While depression and sleep problems are closely linked, it is important to note they are separate conditions. Therefore, a helpful place to start, when thinking about your mental health and sleep can be by recognising the different signs of the two conditions.

Signs of Insomnia

  • Find it hard to go to sleep
  • Wake up several times during the night
  • Lie awake at night
  • Wake up early and cannot go back to sleep
  • Still feel tired after waking up
  • Find it hard to nap during the day even though you’re tired
  • Feel tired and irritable during the day
  • Find it difficult to concentrate during the day because you’re tired 1

Signs of Clinical Depression


  • Continuous low mood or feeling sad
  • Feeling hopeless and helpless
  • Low self-esteem
  • Feeling tearful
  • Feeling guilt-ridden
  • Feeling irritable and intolerant of others
  • Having no motivation
  • Finding it difficult to make decisions
  • Lack of enjoyment in life
  • Feeling anxious or worried
  • Having suicidal thoughts or thoughts of harming yourself


  • Moving or speaking slower than usual
  • Changes in appetite or weight
  • Constipation
  • Unexplained aches and pains
  • Lack of energy
  • Low sex drive (loss of libido)
  • Changes to your menstrual cycle
  • Disturbed sleep

The symptoms of insomnia and depression can last for months, sometimes years. 1,8 If you are concerned about your mental wellbeing, you can take the NHS Mood self-assessment to understand how you have been feeling and what you can do. The NHS also provide a useful list of helplines and support groups that offer expert advice for those struggling with their mental health.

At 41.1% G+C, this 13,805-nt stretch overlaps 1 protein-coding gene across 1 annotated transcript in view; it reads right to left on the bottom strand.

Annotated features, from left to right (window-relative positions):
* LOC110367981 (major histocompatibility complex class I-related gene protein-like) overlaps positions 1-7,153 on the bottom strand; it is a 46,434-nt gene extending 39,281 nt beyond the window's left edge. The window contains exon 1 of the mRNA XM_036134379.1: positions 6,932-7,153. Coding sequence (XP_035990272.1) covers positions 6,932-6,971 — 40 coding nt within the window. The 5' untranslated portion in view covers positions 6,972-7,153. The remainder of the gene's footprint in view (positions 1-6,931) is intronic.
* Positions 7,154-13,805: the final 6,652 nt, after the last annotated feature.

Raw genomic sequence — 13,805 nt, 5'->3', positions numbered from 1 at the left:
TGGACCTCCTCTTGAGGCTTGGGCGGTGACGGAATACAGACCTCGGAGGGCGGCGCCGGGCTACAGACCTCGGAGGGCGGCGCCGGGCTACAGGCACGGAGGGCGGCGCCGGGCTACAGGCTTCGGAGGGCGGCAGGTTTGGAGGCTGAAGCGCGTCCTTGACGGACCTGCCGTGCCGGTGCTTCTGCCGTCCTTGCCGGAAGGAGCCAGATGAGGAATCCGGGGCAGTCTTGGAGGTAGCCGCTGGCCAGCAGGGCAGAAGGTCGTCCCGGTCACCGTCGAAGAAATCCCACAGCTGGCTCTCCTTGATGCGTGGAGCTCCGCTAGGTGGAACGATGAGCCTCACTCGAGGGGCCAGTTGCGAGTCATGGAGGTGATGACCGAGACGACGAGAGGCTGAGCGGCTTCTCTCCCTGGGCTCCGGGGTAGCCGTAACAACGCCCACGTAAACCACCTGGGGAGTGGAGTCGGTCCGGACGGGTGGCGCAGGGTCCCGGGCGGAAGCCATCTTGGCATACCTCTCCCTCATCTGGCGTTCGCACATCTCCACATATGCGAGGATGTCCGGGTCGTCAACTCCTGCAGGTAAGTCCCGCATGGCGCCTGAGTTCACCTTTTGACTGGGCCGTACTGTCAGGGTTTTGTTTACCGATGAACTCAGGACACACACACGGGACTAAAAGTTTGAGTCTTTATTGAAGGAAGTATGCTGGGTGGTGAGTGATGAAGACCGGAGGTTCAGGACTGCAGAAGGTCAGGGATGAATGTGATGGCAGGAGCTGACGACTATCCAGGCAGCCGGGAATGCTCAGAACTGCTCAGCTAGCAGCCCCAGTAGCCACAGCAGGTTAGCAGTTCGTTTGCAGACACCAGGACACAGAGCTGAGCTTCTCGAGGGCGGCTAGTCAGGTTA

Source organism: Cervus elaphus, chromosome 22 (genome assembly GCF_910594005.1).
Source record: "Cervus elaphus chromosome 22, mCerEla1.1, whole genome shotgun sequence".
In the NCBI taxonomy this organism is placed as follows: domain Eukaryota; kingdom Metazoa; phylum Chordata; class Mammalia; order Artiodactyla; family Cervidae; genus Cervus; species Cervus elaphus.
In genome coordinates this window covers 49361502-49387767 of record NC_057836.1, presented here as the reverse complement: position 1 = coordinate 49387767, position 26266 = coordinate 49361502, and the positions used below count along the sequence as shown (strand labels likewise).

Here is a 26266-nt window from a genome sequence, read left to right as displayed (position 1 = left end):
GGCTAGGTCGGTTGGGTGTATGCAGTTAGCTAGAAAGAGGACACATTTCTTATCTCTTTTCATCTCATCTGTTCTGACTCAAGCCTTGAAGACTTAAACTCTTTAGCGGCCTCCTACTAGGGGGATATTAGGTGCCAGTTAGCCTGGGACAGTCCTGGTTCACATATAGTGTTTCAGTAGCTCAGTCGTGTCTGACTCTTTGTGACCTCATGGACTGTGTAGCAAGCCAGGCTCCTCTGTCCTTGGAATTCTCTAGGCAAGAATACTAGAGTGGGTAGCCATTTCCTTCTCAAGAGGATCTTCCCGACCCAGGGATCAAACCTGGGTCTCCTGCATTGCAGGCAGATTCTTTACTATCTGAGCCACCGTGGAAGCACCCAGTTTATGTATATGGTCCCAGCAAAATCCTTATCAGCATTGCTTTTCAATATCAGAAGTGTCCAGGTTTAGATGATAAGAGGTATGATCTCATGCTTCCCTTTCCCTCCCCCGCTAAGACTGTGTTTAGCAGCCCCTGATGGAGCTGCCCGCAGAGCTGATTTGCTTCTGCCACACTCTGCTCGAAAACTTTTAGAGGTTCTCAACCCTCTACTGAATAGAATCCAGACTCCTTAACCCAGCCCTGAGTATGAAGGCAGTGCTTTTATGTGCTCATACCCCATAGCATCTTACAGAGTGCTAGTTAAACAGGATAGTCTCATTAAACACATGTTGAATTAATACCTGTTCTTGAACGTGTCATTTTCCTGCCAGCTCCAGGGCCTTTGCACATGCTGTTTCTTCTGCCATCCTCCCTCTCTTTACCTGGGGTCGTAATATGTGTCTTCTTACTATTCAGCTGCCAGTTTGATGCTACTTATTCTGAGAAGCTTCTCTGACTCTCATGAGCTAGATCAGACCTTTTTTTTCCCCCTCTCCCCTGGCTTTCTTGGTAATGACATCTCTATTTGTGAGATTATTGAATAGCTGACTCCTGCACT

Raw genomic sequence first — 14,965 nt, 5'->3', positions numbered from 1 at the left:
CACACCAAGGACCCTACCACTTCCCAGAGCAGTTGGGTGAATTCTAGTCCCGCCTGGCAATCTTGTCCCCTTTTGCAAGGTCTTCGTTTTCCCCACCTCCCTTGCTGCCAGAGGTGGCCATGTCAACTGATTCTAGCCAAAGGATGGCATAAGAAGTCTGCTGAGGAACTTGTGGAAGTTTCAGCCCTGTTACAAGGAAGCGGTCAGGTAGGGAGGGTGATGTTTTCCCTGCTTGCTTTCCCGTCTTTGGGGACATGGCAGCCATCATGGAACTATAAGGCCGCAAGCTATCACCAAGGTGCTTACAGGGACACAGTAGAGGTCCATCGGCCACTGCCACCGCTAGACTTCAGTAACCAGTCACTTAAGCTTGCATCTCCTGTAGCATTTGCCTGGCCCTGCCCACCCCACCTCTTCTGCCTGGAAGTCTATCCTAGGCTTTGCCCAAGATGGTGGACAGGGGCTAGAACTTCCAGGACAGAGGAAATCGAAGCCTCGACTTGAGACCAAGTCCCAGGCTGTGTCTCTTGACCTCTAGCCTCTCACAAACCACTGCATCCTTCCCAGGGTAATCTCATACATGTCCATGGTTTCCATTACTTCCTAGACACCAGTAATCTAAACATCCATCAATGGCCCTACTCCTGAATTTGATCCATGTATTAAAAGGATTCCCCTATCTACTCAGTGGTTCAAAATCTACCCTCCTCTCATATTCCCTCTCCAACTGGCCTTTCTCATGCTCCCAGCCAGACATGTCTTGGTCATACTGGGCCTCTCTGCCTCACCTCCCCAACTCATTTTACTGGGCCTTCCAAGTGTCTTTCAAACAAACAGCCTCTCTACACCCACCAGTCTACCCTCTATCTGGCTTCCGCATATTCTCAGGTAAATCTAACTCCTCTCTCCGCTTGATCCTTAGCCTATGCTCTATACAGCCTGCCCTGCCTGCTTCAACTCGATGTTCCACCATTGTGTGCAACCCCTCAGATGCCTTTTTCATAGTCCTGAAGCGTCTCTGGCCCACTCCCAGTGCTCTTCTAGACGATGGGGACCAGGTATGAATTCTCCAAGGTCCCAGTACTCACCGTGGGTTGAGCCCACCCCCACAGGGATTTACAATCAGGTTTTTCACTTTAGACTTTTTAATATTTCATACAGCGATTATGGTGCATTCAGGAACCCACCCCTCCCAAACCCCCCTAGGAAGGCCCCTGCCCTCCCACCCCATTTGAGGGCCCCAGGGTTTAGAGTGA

Treat sleep problems to improve depression

Improvements in sleep have been linked to helping treat depression, reducing the severity of depression and hastening recovery. There is some evidence to even suggest that getting good sleep and sticking to healthy sleep habits can be used as a preventative measure for depression.

In terms of how much sleep you need to manage your emotional wellbeing, there is no exact answer. The amount of sleep you need varies by age and from person to person. However, the National Sleep Foundation’s ‘sleep guidelines’, are a good starting point to help you find out if you are getting enough sleep.

When to talk to your Doctor

If you experience symptoms of depression for most of the day for more than 2 weeks then it is worth making an appointment to see your GP.

If you are experiencing insomnia, without depressive symptoms, you may want to try our practical sleep hygiene tips. You should see your GP about treatment options if changing sleeping habits have not helped you in falling asleep, or if you have had trouble sleeping for months and/or your insomnia is affecting your ability to cope.


  1. Nutt, D., Wilson, S., & Paterson, L. (2008). Sleep disorders as core symptoms of depression. Dialogues in clinical neuroscience, 10(3), 329.
  2. Sleep Disturbances & Depression –
  3. NHS insomnia –
  4. NHS hypersomnia –
  5. Sleep Disturbances & Depression –
  6. Sleep Foundation – the Complex Relationship between sleep, depression and Anxiety –
  7. The Interplay Between Sleep and Emotion Regulation –
  10. Sleep deprivation and hippocampal vulnerability –
  11. Depression in sleep disturbance –
  12. Sleep Disturbances & Depression –
  13. Sleep Disturbances & Depression –
  14. Sleep Disturbances & Depression –
  15. NHS Insomnia –
  16. NHS Insomnia –